The problem often is that the most appealing elements of a popular style, such as the rhythmic swing or the funky bluesy lead guitar, do not fit well with typical orchestral textures and timbres. Oil and water don't mix well! The composer has to dig much deeper to find the base on which both the popular and esoteric elements can meet. As Rosen is saying, it is doubtful than anyone has done it better than Haydn, Mozart and Beethoven.


Bridge said...

I don't agree. He is free to consider the music of Bartok and Mahler on one hand gimmicky attempts at forcibly injecting folk elements and the music of Haydn and Mozart a perfect fusion of "the popular and esoteric" in an intuitive way but that's not how I look at it. I much prefer the techniques of Bartok, Prokofiev and Stravinsky for example with dealing with folk themes. One could argue that it's not entirely a part of the music in a natural way, but it is still a subject of the music. I consider the way these composers contrasted these two worlds and in doing so make you look at both with new eyes far more beautiful a fusion than one where both are inconspicuous. That's often what "art" does, make you look at the common in a complex way. Here you don't need to assign any special meaning to the word complex, I simply mean "more than common." There's nothing wrong with either approaches in my opinion, it's just a different way to go about things. Of course, the "common man" is not going to be able to listen to Bartok and relate to the music, but why should he? I have not yet heard any convincing arguments in favor of this idea, that one should try to reach as many people as possible. If that's really your goal, what on earth are you doing in the classical world, which most people have proclaimed dead long since (the "you" here is purely hypothetical?) Maybe as a refutation you would say that you want to condition people to appreciate more sophisticated music, but history has shown us time and time again that at some point people just jump ship. It's the natural tendency of any movement to evolve and this often translates to higher complexity (only in the artificially stumped growth of manufactured pop is this not the case.)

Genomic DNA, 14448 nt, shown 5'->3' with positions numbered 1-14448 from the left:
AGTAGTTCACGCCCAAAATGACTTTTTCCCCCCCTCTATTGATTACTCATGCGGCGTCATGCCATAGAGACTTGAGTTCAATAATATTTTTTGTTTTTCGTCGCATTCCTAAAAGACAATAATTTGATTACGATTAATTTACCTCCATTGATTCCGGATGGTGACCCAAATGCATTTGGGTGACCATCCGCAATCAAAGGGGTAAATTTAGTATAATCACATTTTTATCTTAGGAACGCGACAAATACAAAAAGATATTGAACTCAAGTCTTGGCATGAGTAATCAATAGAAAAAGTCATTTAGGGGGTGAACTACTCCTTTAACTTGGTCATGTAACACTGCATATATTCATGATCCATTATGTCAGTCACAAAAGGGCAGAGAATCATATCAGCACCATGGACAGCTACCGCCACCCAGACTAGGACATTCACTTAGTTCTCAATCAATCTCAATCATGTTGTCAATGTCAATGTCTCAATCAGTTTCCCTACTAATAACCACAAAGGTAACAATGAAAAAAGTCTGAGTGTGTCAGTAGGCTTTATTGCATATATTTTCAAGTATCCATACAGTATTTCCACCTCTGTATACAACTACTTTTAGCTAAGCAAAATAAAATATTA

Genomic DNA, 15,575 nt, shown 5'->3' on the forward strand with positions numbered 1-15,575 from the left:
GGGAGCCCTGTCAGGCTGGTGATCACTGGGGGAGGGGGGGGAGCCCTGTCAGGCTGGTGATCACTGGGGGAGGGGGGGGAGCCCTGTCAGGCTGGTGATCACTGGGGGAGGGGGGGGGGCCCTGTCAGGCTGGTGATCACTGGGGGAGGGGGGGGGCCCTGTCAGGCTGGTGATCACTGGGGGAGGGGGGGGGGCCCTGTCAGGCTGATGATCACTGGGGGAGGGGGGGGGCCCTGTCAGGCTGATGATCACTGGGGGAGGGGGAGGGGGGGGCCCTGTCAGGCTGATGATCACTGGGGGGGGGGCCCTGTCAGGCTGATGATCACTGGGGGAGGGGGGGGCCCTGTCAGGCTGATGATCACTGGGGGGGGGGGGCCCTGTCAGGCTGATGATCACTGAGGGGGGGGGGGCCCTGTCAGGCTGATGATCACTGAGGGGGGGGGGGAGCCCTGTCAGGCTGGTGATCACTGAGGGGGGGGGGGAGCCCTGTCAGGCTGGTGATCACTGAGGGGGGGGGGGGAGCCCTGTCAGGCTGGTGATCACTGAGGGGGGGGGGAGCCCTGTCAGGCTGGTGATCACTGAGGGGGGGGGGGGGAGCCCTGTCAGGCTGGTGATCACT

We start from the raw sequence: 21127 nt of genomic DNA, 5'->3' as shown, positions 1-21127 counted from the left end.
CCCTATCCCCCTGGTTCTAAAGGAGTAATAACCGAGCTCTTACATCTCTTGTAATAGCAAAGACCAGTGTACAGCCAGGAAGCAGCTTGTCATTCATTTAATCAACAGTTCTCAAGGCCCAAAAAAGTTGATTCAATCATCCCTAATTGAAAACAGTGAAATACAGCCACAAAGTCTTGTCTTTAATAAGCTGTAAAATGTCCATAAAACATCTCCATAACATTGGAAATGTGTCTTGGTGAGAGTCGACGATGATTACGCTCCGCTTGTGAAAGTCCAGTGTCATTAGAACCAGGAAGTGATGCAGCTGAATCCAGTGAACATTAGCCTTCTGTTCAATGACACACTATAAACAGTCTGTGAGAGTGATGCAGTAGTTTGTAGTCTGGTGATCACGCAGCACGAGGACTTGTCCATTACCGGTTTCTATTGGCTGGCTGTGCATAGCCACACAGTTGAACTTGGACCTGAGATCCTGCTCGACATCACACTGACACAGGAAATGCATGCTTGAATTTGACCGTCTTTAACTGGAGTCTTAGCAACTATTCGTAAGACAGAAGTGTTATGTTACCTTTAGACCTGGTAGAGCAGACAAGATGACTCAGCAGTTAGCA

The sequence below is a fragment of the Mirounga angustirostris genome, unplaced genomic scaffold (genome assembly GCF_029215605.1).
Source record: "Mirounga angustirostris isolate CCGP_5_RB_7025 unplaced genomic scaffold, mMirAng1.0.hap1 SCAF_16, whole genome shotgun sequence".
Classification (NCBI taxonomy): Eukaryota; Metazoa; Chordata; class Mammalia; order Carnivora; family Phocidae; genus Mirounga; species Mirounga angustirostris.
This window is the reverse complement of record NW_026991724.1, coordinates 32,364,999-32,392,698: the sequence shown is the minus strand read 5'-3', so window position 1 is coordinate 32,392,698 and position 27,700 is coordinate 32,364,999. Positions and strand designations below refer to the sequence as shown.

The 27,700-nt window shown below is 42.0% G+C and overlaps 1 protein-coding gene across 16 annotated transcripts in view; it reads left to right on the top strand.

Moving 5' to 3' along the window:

You may point out that jazz was popular, but it was only so up until the late 60s or so. A handy reference point is the death of John Coltrane, which as you may know is often used to define in broad terms the music before and after him (Pre- and Post-Coltrane.) After his death, jazz almost disappeared entirely from the public eye. Before that however, one can see that jazz had been in steady decline since the early 50s when bebop had become a force to be reckoned with. Certain musicians like Miles Davis (and all the West Coast musicians for that matter,) Dexter Gordon and Stan Getz enjoyed continued success by appealing to the masses but if you disregard that, jazz as a popular artform was certainly in decline. Dixieland and swing are the only periods where it was truly popular, and even then it's not like everybody listened to it in silence at home - it was dance music (although musically speaking it isn't more superficial necessary than later styles.) When the jazz harmony as we know it today started being developed and extended solos became the norm the majority of people lost interest. This is something you see all of the time, it always happens no exceptions. I could raise an interesting parallel here and say that as jazz became more and more complex it started to stray farther and farther from its blues roots, until there was only a vaguely recognizable similarity between them. And yet, the blues were always considered by almost every jazz musician as the pinnacle of jazz. They started injecting it more and more into their music, sometimes in strange and incongruous places, they evolved the form and made it into something more than 12 bars of I, IV and V. The result of these experiments is in my opinion profoundly beautiful and inspired. I will always "pure" blues for reasons inarticulable, but the way the blues is simultaneously celebrated and satirized and yet undergoes evolution alongside the "parent genre" instead of simply being a punchline, is in my opinion exactly what is happening in the "forced infusions of folk music" Charles Rosen describes.

Anyway, fascinating discussion; thinking it over has been very insightful. Thanks.